We were almost at Kisasa, though, when the storm hit. It had been starting to get a bit cooler for a while, but around here seeing storm clouds doesn’t mean its going to storm on you, it very well could be passing nearby and never hit. It did hit, though, and hard. So we pulled over, and the drivers pulled some tarps over the load, and all the passengers hitching got out and hung out under an awning of a small shop by the side of the road. For a while. It was probably 15:30 by that point, maybe 16. When the storm had mostly passed we loaded up again, and sped out from under the cloud. It was pretty cool seeing the clear skies ahead and knowing that thats where we were heading!

At Kisasa we stopped to unload. Travis stayed on to help the guys unload the truck and I went searching for food. Cause we hadn’t gotten a chance to eat yet that day (remember, we were in search of food when we ran into the cantor and hopped on). I couldn’t find much savory, but did manage to buy some fritters and two bags of salted peanuts, which would tide us over. We were about to get back on the cantor when we ran into another volunteer! Turns out she was in a private vehicle hitching to Sol, too. Her drivers offered to take us, too, cause she was the only one in it (since it was a government cruiser and they don’t usually pick up hitches). That was nice, cause our cantor drivers gave us half our money back (25 kwacha each! Score!), and we got to ride in a car out of the wind, and a lot faster, too, the rest of the way.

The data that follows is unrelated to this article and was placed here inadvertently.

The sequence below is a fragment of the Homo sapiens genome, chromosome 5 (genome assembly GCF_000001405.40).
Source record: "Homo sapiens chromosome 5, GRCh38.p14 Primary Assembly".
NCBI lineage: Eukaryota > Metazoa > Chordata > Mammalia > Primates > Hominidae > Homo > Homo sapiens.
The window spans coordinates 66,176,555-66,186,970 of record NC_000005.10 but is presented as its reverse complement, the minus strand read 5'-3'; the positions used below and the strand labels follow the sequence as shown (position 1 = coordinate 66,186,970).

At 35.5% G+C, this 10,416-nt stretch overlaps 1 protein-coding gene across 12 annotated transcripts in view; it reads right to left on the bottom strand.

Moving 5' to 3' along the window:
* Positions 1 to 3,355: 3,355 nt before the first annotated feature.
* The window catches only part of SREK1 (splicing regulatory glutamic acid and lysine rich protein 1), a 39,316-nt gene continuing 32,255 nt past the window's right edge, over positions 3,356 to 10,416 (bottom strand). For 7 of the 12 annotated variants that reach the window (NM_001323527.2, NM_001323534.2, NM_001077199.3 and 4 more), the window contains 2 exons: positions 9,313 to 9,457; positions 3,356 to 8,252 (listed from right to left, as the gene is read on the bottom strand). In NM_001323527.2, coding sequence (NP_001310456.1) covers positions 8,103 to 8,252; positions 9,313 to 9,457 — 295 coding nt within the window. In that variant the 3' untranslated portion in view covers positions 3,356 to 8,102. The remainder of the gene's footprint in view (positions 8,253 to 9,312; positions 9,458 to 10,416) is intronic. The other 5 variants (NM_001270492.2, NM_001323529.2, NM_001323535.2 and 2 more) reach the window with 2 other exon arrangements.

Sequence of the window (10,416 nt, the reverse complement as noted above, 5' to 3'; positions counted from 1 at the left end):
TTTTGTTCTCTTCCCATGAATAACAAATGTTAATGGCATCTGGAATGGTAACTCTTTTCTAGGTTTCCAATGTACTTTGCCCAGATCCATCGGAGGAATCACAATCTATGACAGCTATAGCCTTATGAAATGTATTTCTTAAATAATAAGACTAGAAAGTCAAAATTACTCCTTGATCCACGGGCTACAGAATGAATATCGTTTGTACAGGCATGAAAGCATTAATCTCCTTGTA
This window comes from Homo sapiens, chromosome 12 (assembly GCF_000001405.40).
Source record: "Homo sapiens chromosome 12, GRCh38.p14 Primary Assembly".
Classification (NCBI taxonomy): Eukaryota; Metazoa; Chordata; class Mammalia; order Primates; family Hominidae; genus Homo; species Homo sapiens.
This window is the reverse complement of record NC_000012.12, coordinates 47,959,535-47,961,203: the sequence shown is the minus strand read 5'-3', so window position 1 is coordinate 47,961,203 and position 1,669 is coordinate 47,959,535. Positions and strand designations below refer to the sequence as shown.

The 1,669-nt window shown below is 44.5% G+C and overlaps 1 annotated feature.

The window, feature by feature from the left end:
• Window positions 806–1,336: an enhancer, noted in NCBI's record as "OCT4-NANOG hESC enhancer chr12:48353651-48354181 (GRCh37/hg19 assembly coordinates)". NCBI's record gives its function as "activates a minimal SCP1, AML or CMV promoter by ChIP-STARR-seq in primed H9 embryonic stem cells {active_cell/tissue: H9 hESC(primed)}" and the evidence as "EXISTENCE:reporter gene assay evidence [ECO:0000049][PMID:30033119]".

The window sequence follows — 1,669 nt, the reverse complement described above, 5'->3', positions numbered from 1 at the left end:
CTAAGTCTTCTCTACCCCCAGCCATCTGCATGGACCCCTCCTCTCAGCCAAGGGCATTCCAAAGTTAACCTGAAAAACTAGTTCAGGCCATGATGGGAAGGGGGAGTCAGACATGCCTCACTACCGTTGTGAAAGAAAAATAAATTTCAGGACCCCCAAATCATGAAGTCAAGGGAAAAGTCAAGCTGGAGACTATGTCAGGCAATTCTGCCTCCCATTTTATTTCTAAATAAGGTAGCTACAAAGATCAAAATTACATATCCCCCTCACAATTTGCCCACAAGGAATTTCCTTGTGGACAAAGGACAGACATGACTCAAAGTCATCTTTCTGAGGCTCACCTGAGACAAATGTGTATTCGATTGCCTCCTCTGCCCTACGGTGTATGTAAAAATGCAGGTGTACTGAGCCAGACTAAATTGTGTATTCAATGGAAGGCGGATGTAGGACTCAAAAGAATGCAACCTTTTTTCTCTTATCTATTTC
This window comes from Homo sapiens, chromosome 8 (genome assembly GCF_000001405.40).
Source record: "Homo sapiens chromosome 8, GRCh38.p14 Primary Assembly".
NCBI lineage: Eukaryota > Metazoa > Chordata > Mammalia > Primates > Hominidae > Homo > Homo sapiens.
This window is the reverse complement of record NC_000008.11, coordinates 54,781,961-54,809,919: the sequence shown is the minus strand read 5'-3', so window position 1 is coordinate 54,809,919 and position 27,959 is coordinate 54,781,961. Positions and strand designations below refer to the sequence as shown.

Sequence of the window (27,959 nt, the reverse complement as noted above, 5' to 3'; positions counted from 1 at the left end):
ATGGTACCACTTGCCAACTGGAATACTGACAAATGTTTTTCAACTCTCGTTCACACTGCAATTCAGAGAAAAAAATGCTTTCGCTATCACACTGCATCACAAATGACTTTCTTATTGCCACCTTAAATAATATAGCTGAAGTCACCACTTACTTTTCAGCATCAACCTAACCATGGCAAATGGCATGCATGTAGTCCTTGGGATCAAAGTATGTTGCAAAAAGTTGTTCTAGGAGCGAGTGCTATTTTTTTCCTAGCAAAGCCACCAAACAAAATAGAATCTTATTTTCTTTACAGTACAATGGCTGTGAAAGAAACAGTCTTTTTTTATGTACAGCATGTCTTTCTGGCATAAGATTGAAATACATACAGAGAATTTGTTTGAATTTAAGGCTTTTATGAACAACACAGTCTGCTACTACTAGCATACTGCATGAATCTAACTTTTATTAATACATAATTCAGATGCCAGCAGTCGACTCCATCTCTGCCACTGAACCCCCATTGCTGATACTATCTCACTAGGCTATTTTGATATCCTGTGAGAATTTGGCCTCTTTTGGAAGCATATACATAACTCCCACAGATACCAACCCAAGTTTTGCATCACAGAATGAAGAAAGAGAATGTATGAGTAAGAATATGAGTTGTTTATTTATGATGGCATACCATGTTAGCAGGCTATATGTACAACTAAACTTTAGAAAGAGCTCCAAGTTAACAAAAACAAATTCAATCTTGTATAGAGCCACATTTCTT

So, in the end, we made it to Solwezi around 18. Most things were closed because of the funeral, but we did find a pizza place that was open, and a small liquor store, and so got some whiskey, a pizza, and fries, and made our way to the lodge. It was quite the day.

Thunder on a Slow Day

It’s thundering outside. Rainy season is still (officially) a month away, but this is our second thunderstorm in a week and a half.

The storms here roll in quickly. First it is beautiful blue skies outside, hot, but clear as far as you can see. Then there are a few clouds, and then the thunder comes as a warning from the distance. Quickly now. Thunder, then a few drops of rain, and then the storm. It crashes down, all at once. My thatched roof, finally expanded and settled in from the last rain, is successfully keeping me dry as the storm rages around my little hut.

An ambulance came to the clinic this week. The nurses from the Boma (the name for our district town, Mwinilunga) hopped out and quickly wrapped chitenges around their white uniform pants before continuing with their job.

Life is slower here. When the in-charge at my clinic calls for an ambulance from the Boma, 45km away, at 9am, it arrives around 11:30. The nurses walk in, they chat with the in-charge, slowly. They take a look at the woman lying on the bed before slowly lifting her into the ambulance to take her away.

The woman is having complications with her pregnancy, is bleeding, and needs a blood transfusion.

Life here is all at a different pace. My mornings are filled, because I design them that way, filled with fetching water, making breakfast, doing my dishes, going to the clinic, but then I get to the afternoon and need to think of things to do. Work on my hut, or go to the headmasters house to buy vegetables, or wash my clothes or go for a run. Or read. I do a lot of reading here. It’s a good routine. It gives my days some semblance of structure, which I need so that I don’t go crazy.

The first three months here are community entry, where I’m not supposed to do any programs, but am just supposed to hang out, get a feel for my village, what it needs, set up my hut, settle in in general. So it is all a bit slow, but that’s life. I figure out ways around being bored, and slowly slowly it’s not so bad. It’s really okay.